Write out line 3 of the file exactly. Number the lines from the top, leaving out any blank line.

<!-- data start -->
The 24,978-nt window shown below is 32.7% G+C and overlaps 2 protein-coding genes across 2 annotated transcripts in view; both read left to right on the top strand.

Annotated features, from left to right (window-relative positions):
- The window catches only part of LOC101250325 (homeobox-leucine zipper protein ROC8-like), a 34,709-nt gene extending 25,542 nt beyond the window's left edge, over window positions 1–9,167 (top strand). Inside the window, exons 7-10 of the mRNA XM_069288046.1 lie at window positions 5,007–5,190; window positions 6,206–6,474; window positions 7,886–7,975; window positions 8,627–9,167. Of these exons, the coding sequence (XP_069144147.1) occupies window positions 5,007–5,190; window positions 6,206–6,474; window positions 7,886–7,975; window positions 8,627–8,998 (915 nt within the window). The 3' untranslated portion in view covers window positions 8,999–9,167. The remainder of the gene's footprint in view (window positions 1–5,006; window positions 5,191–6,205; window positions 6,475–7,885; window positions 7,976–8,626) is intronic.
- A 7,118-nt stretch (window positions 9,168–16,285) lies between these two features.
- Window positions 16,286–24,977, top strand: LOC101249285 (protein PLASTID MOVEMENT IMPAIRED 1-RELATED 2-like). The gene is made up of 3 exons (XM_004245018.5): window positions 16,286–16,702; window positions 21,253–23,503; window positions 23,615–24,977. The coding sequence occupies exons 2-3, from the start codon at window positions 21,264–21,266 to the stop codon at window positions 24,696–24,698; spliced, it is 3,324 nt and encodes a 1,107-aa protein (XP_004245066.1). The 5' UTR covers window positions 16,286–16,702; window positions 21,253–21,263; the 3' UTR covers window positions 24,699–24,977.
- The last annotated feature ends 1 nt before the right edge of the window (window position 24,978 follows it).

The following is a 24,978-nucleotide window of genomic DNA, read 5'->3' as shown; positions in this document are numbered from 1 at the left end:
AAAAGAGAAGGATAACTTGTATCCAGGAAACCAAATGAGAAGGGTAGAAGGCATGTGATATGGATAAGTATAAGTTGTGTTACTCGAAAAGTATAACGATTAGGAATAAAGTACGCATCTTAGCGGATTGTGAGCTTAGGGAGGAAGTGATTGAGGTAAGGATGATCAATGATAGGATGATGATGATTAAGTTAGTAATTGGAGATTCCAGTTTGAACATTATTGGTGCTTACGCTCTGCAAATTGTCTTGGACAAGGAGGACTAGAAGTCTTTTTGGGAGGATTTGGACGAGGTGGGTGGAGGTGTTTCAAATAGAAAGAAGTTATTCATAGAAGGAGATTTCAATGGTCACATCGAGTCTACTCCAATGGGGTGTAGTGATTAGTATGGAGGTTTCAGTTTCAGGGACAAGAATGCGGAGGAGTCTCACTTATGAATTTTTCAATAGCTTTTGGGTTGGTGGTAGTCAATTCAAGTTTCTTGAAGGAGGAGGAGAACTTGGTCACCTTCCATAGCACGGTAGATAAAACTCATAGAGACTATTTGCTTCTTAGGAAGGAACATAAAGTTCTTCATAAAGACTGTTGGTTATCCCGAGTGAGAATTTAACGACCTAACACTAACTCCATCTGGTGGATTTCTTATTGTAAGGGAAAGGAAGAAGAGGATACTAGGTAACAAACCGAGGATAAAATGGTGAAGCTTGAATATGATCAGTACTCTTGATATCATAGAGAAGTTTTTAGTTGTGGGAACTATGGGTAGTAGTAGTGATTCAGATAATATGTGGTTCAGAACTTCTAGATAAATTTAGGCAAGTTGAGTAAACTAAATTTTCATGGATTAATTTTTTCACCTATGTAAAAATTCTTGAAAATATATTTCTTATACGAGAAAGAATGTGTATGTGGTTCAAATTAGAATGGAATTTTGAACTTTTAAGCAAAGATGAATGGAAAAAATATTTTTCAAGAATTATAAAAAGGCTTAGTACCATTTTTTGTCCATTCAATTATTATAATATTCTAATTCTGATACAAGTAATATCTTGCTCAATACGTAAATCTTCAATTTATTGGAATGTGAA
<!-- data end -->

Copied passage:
- The window catches only part of LOC101250325 (homeobox-leucine zipper protein ROC8-like), a 34,709-nt gene extending 25,542 nt beyond the window's left edge, over window positions 1–9,167 (top strand). Inside the window, exons 7-10 of the mRNA XM_069288046.1 lie at window positions 5,007–5,190; window positions 6,206–6,474; window positions 7,886–7,975; window positions 8,627–9,167. Of these exons, the coding sequence (XP_069144147.1) occupies window positions 5,007–5,190; window positions 6,206–6,474; window positions 7,886–7,975; window positions 8,627–8,998 (915 nt within the window). The 3' untranslated portion in view covers window positions 8,999–9,167. The remainder of the gene's footprint in view (window positions 1–5,006; window positions 5,191–6,205; window positions 6,475–7,885; window positions 7,976–8,626) is intronic.